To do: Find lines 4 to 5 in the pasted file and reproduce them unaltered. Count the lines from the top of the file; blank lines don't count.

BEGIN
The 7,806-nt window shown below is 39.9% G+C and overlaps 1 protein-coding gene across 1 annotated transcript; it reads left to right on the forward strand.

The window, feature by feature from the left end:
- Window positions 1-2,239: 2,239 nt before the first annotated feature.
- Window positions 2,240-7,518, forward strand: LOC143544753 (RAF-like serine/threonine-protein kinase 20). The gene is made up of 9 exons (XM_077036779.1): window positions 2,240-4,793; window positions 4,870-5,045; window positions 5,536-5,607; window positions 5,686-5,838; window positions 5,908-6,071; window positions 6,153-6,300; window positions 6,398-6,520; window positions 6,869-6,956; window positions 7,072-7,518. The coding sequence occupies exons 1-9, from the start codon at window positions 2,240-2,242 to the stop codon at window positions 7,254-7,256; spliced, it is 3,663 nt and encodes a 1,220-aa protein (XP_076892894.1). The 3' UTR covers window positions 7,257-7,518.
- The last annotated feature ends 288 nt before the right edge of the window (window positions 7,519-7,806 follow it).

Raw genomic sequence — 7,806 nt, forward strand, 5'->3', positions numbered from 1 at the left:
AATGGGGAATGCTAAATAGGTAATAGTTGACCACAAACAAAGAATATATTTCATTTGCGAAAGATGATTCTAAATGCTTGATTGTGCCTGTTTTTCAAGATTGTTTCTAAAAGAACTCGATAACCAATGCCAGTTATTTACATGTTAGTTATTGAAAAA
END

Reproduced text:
- Window positions 2,240-7,518, forward strand: LOC143544753 (RAF-like serine/threonine-protein kinase 20). The gene is made up of 9 exons (XM_077036779.1): window positions 2,240-4,793; window positions 4,870-5,045; window positions 5,536-5,607; window positions 5,686-5,838; window positions 5,908-6,071; window positions 6,153-6,300; window positions 6,398-6,520; window positions 6,869-6,956; window positions 7,072-7,518. The coding sequence occupies exons 1-9, from the start codon at window positions 2,240-2,242 to the stop codon at window positions 7,254-7,256; spliced, it is 3,663 nt and encodes a 1,220-aa protein (XP_076892894.1). The 3' UTR covers window positions 7,257-7,518.
- The last annotated feature ends 288 nt before the right edge of the window (window positions 7,519-7,806 follow it).